Imanol Erviti - a timeless classic

Imanol Erviti has taken part in more editions of the Tour of Flanders and Paris- Roubaix than any other rider current rider – 17 times in each race. The Navarran is one of the most reliable domestiques in the peloton and he has been in the WorldTour since the series’ inception in 2005. Eighteen years as a pro have taught him that the mind plays an important role in cycling, he explains to Rouleur

After a professional career with Movistar spanning 19 years, Imanol Erviti announced in October that he would retire from cycling, closing this chapter of his career. In Issue 118 of Rouleur, the Classics Issue, VOLATA editor Olga Àbalos spoke to Erviti about his impressive career and a changing peloton. 

How is life in Movistar since Alejandro Valverde retired?

Actually, we’ve still had no time to miss him very much. He was training with us and also he was with the team during Opening Weekend, in Omloop Het Nieuwsblad and Kuurne, where there was tension because of the wind, several crashes, a crash in the feed zone, then a breakaway of 48 cyclists, so bye bye. We didn’t see them again until the finish line. My goodness! The truth is that this makes you angry, but, well, the Classics have these things. They are special. It’s a month full of those special races that you love and that you can come to hate while you’re racing, but as soon as they finish you can’t wait for another year to come around.

The Classics are tough....

But they are beautiful. And then the Tour of Flanders and Paris-Roubaix are two old-fashioned and brutal cycling races.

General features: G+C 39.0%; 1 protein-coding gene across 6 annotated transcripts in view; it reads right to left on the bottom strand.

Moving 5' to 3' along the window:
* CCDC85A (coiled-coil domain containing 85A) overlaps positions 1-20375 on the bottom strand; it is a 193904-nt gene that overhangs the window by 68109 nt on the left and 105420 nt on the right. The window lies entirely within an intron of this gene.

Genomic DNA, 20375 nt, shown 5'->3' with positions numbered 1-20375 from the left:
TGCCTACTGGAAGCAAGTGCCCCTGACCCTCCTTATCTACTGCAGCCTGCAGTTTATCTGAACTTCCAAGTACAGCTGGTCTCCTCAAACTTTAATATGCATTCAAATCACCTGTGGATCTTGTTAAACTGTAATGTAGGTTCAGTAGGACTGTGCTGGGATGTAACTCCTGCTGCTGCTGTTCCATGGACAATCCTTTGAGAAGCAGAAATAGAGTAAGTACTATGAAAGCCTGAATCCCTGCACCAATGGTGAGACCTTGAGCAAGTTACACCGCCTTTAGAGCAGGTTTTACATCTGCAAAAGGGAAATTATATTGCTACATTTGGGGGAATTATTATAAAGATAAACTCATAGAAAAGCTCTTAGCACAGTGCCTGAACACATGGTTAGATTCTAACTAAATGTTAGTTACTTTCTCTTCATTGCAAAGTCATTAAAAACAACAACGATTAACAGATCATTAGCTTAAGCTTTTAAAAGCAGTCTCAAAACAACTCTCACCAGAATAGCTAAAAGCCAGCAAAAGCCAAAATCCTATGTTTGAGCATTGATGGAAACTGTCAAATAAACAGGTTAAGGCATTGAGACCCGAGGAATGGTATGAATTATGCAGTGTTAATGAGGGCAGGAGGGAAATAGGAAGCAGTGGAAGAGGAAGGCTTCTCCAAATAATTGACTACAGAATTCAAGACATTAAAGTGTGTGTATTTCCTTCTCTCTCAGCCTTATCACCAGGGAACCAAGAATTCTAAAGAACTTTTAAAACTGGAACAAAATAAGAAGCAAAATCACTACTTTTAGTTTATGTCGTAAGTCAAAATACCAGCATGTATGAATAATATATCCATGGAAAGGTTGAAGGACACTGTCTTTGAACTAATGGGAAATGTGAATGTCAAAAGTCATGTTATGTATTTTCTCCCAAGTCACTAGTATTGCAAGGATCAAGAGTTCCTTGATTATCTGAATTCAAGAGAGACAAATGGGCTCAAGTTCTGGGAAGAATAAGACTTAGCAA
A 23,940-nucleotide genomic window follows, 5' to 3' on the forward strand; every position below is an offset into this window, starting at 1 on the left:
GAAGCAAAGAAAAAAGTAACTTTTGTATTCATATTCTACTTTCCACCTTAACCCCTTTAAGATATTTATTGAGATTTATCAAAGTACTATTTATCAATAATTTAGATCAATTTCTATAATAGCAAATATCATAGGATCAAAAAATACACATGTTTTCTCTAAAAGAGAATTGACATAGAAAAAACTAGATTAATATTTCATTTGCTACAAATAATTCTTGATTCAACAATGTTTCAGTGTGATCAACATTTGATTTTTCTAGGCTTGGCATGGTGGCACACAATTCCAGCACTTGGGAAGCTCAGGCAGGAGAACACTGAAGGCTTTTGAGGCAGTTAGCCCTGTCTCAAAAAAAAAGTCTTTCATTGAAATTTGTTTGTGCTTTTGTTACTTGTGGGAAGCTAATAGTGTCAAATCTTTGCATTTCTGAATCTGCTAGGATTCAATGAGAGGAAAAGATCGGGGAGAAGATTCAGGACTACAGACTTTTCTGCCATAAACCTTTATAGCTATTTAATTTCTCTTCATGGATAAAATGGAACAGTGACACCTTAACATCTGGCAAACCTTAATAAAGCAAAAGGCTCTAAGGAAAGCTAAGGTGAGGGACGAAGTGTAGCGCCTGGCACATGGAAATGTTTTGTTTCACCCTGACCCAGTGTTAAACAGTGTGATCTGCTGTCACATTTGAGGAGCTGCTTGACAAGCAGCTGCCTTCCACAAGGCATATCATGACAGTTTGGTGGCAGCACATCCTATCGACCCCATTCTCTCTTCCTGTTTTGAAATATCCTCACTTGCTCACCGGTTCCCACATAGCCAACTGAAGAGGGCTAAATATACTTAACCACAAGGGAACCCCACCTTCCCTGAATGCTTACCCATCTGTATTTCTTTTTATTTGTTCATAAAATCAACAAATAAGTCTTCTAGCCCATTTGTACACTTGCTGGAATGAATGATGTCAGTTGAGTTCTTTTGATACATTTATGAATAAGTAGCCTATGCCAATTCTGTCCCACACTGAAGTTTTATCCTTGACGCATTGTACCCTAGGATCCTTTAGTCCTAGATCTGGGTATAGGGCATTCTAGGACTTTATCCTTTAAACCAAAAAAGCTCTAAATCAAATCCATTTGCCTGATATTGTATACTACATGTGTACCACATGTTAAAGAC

In your career there is almost a permanent block in every season, which is the Tour of Flanders, Paris-Roubaix, Amstel Gold Race and Liège-Bastogne-Liège...

It’s true, I’ve raced them almost every year. But it’s mainly because, and maybe this sounds not very attractive, when I arrived in the team in 2005, there was very little tradition of racing these races and the cyclists...

They didn’t want to go?

Yes. Well, five of them went out of obligation. Classics are very, very demanding races, very different, very thankless. However, if you get something, they give you a lot. And those of us in the team who were big and heavy, like me, were sent there to try our luck. Whether you liked it or not, you had to go. Things were like that in the past, but now it’s changing and it’s not hard to complete the lineup for these races any more.

In Movistar, there are young riders like Iván García Cortina or Alex Aranburu, who are good for these one-day races...

Indeed, and they have very good physical characteristics for them. They know how to position themselves very well and they are very good at short efforts. Maybe they are a bit different to me, because I’m more of an endurance rider and they are more explosive, which are very good characteristics for these races. I’m sure my experience can contribute something to them, to tell them when they can’t be relaxed and things like that.